Driving to work is what a majority of us do everyday whether rain sleet or shine. Over time though we are all guilty of being a bit lazy when it comes to driving safety. Each year, traffic accidents claim over 30,000 lives and cause more than a million serious injuries. In fact, motor vehicle crashes are the number one cause of death on the job. Our training products on Driving Safety provide the information employees need to drive cars, vans and small trucks safely, both on and off the job. Topics covered in these products include: Inspecting the vehicle, adjusting seats, mirrors and other equipment, wearing seat belts, mental preparation and concentration, creating a safety cushion around your vehicle, passing another vehicle and much more. Learn more about Driving Safety.

    Winter weather calls for different driving techniques. While you may know how to drive safely in common weather, surprise road conditions bring other risks and what may be best practices in dry or sunny weather could be the worst safety risk when the roads are slippery, wet, icy, or covered in storm debris. Follow these tips from the National Highway Traffic Safety Administration (NHTSA) to stay safe on the road, including:

    • - Slow down for winter driving conditions, regardless of the vehicle you drive;
    • - Leave plenty of room between your vehicle and others; and
    • - Avoid using cruise control in winter driving conditions.
    Try the National Highway Traffic Safety Administration interactive guide online. Try the National Highway Traffic Safety Administration interactive guide online.
  • We Wish you the Merriest & a Special Gift for YOU to Give

    Merry Christmas to all our Readers...

    We hope you have a beautiful day and share our deepest wish that wherever you may learn, you all have the knowledge, the courage, and the willingness to step in and save a life when needed. 80% of all bystander lifesaving skills are performed on a loved one  be ready for yours!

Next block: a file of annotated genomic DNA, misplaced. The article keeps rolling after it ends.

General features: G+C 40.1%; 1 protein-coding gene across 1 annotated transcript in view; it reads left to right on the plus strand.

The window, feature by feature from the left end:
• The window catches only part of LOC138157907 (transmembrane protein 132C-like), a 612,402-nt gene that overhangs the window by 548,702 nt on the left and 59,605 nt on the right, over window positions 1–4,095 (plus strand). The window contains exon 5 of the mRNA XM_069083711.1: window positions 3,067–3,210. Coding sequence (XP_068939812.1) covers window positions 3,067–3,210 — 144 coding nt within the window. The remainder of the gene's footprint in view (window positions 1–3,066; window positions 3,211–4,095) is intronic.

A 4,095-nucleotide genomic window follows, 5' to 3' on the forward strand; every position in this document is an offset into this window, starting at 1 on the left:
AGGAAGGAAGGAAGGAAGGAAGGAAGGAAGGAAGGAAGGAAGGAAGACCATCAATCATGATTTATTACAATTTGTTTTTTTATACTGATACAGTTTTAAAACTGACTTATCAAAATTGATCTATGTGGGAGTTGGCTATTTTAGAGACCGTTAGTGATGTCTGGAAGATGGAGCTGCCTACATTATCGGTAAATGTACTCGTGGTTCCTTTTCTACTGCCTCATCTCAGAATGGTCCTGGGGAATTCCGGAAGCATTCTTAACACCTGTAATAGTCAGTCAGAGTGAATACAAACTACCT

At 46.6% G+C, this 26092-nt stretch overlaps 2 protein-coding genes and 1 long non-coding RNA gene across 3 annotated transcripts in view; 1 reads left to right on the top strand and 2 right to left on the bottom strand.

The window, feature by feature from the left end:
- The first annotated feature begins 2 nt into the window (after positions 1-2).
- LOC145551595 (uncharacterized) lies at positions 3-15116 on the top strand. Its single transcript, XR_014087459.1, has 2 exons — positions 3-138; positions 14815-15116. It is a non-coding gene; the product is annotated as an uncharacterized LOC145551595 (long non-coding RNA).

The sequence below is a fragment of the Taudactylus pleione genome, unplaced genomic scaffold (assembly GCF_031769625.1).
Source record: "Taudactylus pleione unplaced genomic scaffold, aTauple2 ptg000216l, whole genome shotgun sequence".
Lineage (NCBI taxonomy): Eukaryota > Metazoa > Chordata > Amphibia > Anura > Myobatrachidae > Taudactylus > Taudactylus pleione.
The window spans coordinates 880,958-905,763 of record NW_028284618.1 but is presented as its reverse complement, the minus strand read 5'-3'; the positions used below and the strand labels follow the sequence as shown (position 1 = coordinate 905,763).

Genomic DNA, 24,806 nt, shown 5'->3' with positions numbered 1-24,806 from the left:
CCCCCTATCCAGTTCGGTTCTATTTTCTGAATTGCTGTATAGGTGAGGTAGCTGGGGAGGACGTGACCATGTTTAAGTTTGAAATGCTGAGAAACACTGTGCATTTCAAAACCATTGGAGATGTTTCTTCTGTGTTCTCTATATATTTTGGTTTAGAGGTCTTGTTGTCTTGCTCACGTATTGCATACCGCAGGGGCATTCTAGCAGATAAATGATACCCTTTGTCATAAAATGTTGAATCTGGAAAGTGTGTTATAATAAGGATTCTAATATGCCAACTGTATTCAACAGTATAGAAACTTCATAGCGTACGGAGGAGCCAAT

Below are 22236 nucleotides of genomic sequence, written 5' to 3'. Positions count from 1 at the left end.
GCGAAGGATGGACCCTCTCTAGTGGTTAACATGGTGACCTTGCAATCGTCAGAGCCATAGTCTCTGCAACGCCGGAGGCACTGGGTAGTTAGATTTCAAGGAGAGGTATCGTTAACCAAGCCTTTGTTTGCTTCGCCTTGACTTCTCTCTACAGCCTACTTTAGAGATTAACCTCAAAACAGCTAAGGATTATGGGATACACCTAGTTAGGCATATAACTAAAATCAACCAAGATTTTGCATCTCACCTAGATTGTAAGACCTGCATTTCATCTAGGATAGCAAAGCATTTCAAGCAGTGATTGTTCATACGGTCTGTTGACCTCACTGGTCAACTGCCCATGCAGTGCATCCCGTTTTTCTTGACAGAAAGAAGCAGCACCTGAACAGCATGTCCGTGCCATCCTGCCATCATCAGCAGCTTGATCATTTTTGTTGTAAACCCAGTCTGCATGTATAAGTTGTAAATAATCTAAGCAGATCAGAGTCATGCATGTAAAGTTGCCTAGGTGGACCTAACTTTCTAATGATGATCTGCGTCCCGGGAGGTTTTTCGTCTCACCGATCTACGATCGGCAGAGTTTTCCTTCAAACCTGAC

Holiday Lights

  • Our Free Gift to YOU! (Share this with your Friends & Family!)

    Tomorrow is Christmas, a time of giving... we've got something to share with you and your friends and family!

    Watch our FREE 22 minute video to teach some basic first aid skills and how to use those funny items you'll find in a First Aid Kit.


    Watch this FREE 22 minute First Aid Video from American CPR Training<sup>®</sup> Watch this FREE 22 minute First Aid Video from American CPR Training®
  • Old Fashioned Holiday in a New Fangled Way: Watch the Video!

    We told you we were going on a surprise trip (well, not a "surprise" in that we knew we were going, but a "surprise" in that we knew not where we were headed.)

    We came, we boarded - and off we went! 30 people, 2 days and oh so much fun! 5 destination/events in 2 days. We saw Danish, German, and Silver-Screen classic Christmas... all new to us, but around for a Century. Who would have guessed all this was here in Southern California? (not to mention a beautiful coastal drive, but that we knew existed here, just most of us had never seen these parts of the coast.)

    Watch us as we journey through fun and silliness, and receive our thanks from the Organization for a long year of lifesaving efforts:Mystery-Tour

  • Be Winter Ready

    Today is the Winter Solstice - All indicators are that this is going to be a bone-chilling Winter.

    Are you ready?

    Here's a great free infographic from the CDC- print and share!